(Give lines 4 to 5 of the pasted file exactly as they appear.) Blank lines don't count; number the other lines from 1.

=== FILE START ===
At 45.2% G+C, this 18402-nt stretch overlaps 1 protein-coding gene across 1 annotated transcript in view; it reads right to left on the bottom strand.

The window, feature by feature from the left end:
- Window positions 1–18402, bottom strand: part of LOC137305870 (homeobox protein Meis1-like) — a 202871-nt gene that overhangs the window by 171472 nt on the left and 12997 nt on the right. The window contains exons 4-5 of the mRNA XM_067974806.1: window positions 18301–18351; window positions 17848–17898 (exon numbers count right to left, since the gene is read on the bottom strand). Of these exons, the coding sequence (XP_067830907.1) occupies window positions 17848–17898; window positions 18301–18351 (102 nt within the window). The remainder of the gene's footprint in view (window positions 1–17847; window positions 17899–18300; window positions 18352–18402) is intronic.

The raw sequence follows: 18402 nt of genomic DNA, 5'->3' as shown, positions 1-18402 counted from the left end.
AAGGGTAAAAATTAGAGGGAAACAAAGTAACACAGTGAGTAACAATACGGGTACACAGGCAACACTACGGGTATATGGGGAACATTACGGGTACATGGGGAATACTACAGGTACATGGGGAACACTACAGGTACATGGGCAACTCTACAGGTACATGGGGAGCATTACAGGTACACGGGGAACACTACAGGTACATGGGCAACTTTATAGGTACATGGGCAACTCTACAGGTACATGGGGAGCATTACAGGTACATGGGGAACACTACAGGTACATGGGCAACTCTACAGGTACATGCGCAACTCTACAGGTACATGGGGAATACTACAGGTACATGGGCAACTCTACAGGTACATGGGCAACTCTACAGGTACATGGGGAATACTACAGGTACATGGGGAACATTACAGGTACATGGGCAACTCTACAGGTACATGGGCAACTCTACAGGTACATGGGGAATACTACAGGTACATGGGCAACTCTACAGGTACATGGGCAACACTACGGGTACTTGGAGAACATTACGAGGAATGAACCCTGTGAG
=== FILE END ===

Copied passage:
The raw sequence follows: 18402 nt of genomic DNA, 5'->3' as shown, positions 1-18402 counted from the left end.
AAGGGTAAAAATTAGAGGGAAACAAAGTAACACAGTGAGTAACAATACGGGTACACAGGCAACACTACGGGTATATGGGGAACATTACGGGTACATGGGGAATACTACAGGTACATGGGGAACACTACAGGTACATGGGCAACTCTACAGGTACATGGGGAGCATTACAGGTACACGGGGAACACTACAGGTACATGGGCAACTTTATAGGTACATGGGCAACTCTACAGGTACATGGGGAGCATTACAGGTACATGGGGAACACTACAGGTACATGGGCAACTCTACAGGTACATGCGCAACTCTACAGGTACATGGGGAATACTACAGGTACATGGGCAACTCTACAGGTACATGGGCAACTCTACAGGTACATGGGGAATACTACAGGTACATGGGGAACATTACAGGTACATGGGCAACTCTACAGGTACATGGGCAACTCTACAGGTACATGGGGAATACTACAGGTACATGGGCAACTCTACAGGTACATGGGCAACACTACGGGTACTTGGAGAACATTACGAGGAATGAACCCTGTGAG